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The world of bosses is divided into three categories: the good, the bad, and the ugly. The “good”? True leaders that will push and motivate you. The “bad” are those that transform their inferiority complex into an intolerably dominant attitude, and the “ugly” are the meh ones- the bosses that are just there, and as a staff we could all do without them. If you’re an employee, you might recognize your upper management here, meaning that it might be about time to pack it in and look for greener pastures. As a business-owner, if you recognize yourself here, make the change in behavior because it’s costing you the loyalty of your employees, and ultimately dollars in staff retention and productivity.
Boss Beware #1: Give Credit Where It’s Due
One of my employers was so unfair she used to drive me crazy. She was the credit-stealing type when it came to successful ventures. When a presentation was well-received, she’d stick her name on it. When a project was well-executed, she would throw herself in the spotlight. She’s giving a speech? She’d never mention her team, not once, even the underdogs who worked 19 hours a day for two weeks for the success of the company they believed in. It was all about her, her, and only her. You cannot ignore the human capital of your company and think taking credit for every single project will make you look important. It will make you look cheap and petty, and if your own employees don’t respect you, it is highly unlikely that anyone else will.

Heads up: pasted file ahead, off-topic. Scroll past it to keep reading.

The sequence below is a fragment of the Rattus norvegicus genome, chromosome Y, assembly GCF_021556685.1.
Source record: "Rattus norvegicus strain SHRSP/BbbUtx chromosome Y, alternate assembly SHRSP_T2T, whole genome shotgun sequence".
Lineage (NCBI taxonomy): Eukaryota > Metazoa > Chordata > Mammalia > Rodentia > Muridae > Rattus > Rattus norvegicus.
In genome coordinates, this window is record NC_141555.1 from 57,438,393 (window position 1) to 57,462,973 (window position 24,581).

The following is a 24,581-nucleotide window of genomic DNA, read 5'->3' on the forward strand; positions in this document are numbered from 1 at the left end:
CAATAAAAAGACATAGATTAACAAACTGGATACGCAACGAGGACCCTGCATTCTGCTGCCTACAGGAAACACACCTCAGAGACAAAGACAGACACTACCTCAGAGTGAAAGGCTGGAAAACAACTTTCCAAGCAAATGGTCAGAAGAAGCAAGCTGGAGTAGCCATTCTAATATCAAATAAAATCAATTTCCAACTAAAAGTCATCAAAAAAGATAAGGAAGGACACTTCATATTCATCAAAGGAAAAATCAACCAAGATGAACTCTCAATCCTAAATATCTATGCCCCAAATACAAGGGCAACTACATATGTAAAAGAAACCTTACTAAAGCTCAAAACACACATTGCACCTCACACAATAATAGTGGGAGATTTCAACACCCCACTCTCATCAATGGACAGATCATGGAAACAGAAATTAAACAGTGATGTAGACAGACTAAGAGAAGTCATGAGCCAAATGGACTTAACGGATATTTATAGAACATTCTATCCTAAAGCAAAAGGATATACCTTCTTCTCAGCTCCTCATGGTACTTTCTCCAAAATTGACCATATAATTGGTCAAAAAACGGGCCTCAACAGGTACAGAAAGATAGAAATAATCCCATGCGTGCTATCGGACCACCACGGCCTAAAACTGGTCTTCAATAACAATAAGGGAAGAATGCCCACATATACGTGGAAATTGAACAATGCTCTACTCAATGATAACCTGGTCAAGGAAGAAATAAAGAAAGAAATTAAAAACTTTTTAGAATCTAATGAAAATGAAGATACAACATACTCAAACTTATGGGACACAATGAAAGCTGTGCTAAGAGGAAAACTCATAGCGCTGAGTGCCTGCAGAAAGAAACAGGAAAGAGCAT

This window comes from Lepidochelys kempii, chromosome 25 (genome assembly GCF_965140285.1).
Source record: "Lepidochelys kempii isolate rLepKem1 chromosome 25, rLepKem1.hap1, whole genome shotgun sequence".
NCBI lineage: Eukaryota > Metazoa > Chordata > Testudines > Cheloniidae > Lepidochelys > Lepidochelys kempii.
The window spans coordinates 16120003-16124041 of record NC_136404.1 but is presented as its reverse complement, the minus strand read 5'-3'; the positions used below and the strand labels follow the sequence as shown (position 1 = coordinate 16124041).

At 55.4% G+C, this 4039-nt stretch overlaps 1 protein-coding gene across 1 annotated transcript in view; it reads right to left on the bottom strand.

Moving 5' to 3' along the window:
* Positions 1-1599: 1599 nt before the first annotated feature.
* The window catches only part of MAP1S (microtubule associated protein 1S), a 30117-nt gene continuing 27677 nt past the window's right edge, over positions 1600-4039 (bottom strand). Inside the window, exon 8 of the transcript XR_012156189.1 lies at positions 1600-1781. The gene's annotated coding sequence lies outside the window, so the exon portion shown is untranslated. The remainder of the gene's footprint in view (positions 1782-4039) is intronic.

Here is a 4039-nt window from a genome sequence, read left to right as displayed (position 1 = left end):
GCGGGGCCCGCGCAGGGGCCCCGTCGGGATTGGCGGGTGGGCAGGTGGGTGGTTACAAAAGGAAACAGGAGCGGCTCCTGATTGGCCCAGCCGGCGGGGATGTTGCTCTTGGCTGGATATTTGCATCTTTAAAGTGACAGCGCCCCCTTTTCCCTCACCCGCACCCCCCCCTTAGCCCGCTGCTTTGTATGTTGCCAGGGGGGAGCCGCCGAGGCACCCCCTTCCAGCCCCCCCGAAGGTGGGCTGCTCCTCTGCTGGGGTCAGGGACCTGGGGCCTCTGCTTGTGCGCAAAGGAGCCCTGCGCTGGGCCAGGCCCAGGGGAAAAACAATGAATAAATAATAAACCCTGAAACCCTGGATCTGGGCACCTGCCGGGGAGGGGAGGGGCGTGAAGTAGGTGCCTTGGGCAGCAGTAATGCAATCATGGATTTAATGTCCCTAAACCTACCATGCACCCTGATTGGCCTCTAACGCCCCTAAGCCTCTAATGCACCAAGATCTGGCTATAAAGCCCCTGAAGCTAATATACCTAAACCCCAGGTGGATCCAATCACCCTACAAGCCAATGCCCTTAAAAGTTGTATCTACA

Boss Beware #2: Do As You Want Your Staff To Do
My former employer used to want everything without lifting a finger. He wanted us on social media but barely made use of his own Twitter account. He wanted us always on time to the office and to events, but would always be at least half an hour late, making us look irresponsible and all around disrespectful to the entity staging the event. He wanted us to put in more working hours but come five o’clock, he’d already be calling his friends for after-work cocktails. He wanted us to always look presentable but would show up to formal events in his shorts and worn sneakers. You cannot lead a team without leading by example. Commit to what you’re asking your staff for and naturally, everyone will follow.